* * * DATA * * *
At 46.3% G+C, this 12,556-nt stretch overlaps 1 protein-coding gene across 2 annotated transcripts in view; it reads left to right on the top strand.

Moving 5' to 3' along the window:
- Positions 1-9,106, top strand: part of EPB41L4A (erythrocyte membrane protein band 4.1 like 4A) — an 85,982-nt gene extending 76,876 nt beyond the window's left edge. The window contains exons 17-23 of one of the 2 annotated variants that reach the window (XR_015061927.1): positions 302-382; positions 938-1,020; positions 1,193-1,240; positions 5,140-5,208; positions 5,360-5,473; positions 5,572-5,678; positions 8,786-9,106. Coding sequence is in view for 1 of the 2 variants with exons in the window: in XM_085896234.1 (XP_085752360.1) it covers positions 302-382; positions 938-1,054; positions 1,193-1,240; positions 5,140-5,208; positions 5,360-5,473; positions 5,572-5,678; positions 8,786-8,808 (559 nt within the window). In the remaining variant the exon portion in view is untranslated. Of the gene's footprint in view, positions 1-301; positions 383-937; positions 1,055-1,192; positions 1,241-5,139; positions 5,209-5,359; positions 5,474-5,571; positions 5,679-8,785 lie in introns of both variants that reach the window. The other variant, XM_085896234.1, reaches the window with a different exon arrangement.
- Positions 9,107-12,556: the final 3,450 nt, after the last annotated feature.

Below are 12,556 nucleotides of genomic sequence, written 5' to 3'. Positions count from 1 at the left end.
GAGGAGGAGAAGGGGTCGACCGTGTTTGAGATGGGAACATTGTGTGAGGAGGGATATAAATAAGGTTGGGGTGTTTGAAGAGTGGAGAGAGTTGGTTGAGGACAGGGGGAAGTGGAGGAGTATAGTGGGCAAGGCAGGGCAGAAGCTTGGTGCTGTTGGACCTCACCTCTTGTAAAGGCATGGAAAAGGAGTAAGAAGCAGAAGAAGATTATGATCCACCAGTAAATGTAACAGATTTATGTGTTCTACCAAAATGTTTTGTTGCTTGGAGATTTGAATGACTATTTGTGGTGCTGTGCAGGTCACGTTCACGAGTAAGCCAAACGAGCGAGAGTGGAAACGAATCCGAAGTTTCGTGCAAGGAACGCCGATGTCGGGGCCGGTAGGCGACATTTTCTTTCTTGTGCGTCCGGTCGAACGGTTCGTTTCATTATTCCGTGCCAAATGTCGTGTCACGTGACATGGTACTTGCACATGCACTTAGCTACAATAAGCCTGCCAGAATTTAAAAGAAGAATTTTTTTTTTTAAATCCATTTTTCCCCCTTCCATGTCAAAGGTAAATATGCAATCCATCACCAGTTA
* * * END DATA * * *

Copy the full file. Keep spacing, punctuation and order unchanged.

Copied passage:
At 46.3% G+C, this 12,556-nt stretch overlaps 1 protein-coding gene across 2 annotated transcripts in view; it reads left to right on the top strand.

Moving 5' to 3' along the window:
- Positions 1-9,106, top strand: part of EPB41L4A (erythrocyte membrane protein band 4.1 like 4A) — an 85,982-nt gene extending 76,876 nt beyond the window's left edge. The window contains exons 17-23 of one of the 2 annotated variants that reach the window (XR_015061927.1): positions 302-382; positions 938-1,020; positions 1,193-1,240; positions 5,140-5,208; positions 5,360-5,473; positions 5,572-5,678; positions 8,786-9,106. Coding sequence is in view for 1 of the 2 variants with exons in the window: in XM_085896234.1 (XP_085752360.1) it covers positions 302-382; positions 938-1,054; positions 1,193-1,240; positions 5,140-5,208; positions 5,360-5,473; positions 5,572-5,678; positions 8,786-8,808 (559 nt within the window). In the remaining variant the exon portion in view is untranslated. Of the gene's footprint in view, positions 1-301; positions 383-937; positions 1,055-1,192; positions 1,241-5,139; positions 5,209-5,359; positions 5,474-5,571; positions 5,679-8,785 lie in introns of both variants that reach the window. The other variant, XM_085896234.1, reaches the window with a different exon arrangement.
- Positions 9,107-12,556: the final 3,450 nt, after the last annotated feature.

Below are 12,556 nucleotides of genomic sequence, written 5' to 3'. Positions count from 1 at the left end.
GAGGAGGAGAAGGGGTCGACCGTGTTTGAGATGGGAACATTGTGTGAGGAGGGATATAAATAAGGTTGGGGTGTTTGAAGAGTGGAGAGAGTTGGTTGAGGACAGGGGGAAGTGGAGGAGTATAGTGGGCAAGGCAGGGCAGAAGCTTGGTGCTGTTGGACCTCACCTCTTGTAAAGGCATGGAAAAGGAGTAAGAAGCAGAAGAAGATTATGATCCACCAGTAAATGTAACAGATTTATGTGTTCTACCAAAATGTTTTGTTGCTTGGAGATTTGAATGACTATTTGTGGTGCTGTGCAGGTCACGTTCACGAGTAAGCCAAACGAGCGAGAGTGGAAACGAATCCGAAGTTTCGTGCAAGGAACGCCGATGTCGGGGCCGGTAGGCGACATTTTCTTTCTTGTGCGTCCGGTCGAACGGTTCGTTTCATTATTCCGTGCCAAATGTCGTGTCACGTGACATGGTACTTGCACATGCACTTAGCTACAATAAGCCTGCCAGAATTTAAAAGAAGAATTTTTTTTTTTAAATCCATTTTTCCCCCTTCCATGTCAAAGGTAAATATGCAATCCATCACCAGTTA